Tuesday, March 28

Julián Martínez Sotos, the Valencian exile in Mexico turned into head sculptor of the PRI

Even today, there are completely unknown figures of the Spanish exile in Mexico, some with surprising careers.

Miguel Cereceda, professor of Aesthetics and art theory at the Autonomous University of Madrid, has just published a study on the figure of the Valencian sculptor Julián Martínez Sotos (Valencia, 1921-Mexico City, 2000), an unknown artist who is probably the sculptor with the most monumental sculptures, especially equestrian, in the world.

Julián Martínez Sotos, son of a republican teacher, left with a group of children into exile after the Francoist bombing of his home in Valencia in 1937 in which his brother died. Thanks to the Barcelona Refugee Aid Committee, they embarked in France for Veracruz (Mexico) on a journey that lasted 18 days. Thus, the future sculptor ended up in a boarding school in Morelia, the capital of the State of Michoacán.

“Except for a publication very shortly before his death in the magazine Epoch, there was not much more information, it has been a detective work using very imprecise documentation and trying to confirm the sources”, explains the author about his study of the artist’s career. After a period in boarding school, the young man moved with his father and stepmother to Mexico City, where he taught himself painting and sculpture, where he worked at the Churubusco film studios as a film set painter and assistant props.

After that stage, the artist became one of the main authors of monumental statues for the governments of the Mexican PRI. President Lázaro Cárdenas, who welcomed the Spanish republican exile with open arms, was a kind of mentor and personal friend of the artist of Valencian origin.

“He is a self-made man with a lot of support from Republican exiles,” says the author of the study, who also highlights that Cárdenas practically becomes a “father figure” for the sculptor. “He identifies a lot with the figure of his protector and with the ideals of the Mexican revolution,” he adds.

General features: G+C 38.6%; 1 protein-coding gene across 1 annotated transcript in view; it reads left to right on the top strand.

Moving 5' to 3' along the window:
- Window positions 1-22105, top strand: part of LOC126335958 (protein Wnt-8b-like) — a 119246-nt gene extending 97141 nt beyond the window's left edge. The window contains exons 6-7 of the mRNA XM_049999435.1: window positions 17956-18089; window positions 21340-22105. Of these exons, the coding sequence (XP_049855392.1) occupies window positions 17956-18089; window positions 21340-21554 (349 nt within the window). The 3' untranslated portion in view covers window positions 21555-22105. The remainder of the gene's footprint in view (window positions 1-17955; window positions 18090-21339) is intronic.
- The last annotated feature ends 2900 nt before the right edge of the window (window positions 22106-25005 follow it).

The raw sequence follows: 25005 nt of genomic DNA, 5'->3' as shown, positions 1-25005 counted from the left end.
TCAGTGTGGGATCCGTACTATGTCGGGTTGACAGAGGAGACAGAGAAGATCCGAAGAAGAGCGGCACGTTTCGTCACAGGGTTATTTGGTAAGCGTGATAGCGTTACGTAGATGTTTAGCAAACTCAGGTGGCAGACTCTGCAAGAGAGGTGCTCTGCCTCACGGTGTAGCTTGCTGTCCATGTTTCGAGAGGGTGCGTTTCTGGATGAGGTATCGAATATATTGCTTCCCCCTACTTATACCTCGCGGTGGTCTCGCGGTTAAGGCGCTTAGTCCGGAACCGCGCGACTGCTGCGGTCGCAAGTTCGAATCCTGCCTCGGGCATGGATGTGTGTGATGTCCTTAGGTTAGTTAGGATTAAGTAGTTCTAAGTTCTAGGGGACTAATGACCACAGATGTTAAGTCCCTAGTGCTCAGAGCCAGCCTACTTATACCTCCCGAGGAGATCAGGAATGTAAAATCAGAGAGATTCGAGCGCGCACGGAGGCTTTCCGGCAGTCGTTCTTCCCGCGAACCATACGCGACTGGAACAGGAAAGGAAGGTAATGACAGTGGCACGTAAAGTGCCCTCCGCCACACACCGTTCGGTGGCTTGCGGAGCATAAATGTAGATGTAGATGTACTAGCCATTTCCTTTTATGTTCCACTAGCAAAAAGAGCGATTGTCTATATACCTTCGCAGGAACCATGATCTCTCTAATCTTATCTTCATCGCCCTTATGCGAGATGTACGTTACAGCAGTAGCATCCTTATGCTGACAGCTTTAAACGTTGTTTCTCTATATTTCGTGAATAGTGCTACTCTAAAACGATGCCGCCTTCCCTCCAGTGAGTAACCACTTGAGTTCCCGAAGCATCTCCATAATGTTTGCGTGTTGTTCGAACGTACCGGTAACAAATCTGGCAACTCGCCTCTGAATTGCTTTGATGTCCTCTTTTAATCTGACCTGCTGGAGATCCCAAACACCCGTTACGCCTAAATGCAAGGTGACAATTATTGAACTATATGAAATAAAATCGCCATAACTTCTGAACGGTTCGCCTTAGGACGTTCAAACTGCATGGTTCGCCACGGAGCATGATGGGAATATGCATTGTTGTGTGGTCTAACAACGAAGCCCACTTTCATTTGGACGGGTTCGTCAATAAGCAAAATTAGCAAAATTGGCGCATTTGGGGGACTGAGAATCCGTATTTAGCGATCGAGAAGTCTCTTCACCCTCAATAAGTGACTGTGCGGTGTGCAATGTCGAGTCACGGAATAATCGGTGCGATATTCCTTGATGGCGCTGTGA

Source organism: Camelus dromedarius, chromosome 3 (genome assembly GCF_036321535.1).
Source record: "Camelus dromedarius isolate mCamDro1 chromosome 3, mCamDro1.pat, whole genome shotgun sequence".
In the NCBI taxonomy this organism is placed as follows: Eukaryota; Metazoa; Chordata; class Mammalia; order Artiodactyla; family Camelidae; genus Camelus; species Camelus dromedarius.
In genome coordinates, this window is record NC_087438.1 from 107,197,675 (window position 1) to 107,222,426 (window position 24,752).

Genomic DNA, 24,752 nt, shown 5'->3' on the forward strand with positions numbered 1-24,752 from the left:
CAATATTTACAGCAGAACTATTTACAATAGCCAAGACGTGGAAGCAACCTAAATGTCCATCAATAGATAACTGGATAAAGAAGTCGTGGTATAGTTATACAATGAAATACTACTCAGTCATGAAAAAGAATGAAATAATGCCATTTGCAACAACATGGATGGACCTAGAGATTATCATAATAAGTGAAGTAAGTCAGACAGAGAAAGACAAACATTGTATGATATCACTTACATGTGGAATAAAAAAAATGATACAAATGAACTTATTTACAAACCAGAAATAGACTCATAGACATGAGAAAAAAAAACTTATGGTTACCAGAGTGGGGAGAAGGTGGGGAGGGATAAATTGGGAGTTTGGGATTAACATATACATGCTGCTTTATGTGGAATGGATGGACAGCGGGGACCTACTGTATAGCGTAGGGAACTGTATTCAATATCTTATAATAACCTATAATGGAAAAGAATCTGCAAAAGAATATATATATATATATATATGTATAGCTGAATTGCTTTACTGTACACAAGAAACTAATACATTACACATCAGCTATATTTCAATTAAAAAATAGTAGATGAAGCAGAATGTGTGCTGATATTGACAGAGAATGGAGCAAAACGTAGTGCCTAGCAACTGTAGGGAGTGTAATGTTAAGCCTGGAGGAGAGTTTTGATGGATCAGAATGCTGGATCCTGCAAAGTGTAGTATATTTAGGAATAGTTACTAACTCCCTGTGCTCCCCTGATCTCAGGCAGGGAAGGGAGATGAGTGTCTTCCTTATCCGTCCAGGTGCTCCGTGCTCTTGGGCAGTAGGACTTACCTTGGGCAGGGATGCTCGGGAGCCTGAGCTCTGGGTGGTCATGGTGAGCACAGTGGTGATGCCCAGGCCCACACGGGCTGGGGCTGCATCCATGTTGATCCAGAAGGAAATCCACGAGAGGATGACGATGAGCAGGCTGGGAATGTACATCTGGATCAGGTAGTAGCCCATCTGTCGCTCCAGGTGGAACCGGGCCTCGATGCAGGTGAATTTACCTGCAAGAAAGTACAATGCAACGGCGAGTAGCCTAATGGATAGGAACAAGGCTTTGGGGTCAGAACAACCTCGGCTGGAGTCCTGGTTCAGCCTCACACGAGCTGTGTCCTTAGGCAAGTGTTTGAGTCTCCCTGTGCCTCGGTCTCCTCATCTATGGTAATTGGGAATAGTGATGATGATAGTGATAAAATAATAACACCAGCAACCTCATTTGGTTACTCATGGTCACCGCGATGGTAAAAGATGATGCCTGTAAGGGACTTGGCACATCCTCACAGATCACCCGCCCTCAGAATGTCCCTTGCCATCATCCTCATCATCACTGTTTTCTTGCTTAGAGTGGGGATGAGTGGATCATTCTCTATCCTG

With republican and vaguely socialist tendencies, the sculptor “is closely linked to the presidents of the PRI, without being a militant, who are the ones who commission public works,” adds Miguel Cereceda. Thus begins the career of Julián Martínez Sotos as a sculptor of monumental stature, especially equestrian, which will lead him to populate Mexico with works in honor of the presidents and the great figures of the revolution, such as Pancho Villa or Emiliano Zapata.

“Almost certainly”, indicates the author of the study, “he is the artist with the most equestrian sculptures in the world”, with works distributed between Mexico, the United States (where he made a bust of John Fitzgerald Kennedy at the University of California), Italy and Spain.

In his country of origin he has a bust of Lázaro Cárdenas in Córdoba and a statue of the Mexican president in the Parque del Oeste in Madrid, according to the list of works that the author has been able to establish. The book recovers the life and work trajectory of the artist as well as abundant graphic material of his monumental sculptures, thanks to the contributions of the collaborators of Julián Martínez Sotos that Miguel Cereceda has been able to locate.

However, monumental sculpture, “much to the liking of public authorities” does not work in an avant-garde language but rather an “official and classicist” one. Built “for memory and eternity” with noble materials such as stone, marble or bronze, monumental sculptures have gone practically unnoticed in the history of art, defends the author. “There is a certain curse that affects monumental sculptors, even if they have done important works, they are perfect strangers”, he explains.

Despite being a virtually unknown artist, Julián Martínez Sotos “became a great monumental sculptor of PRIism,” says Miguel Cereceda. “He is one of the least known Valencian artists of international projection”, he concludes.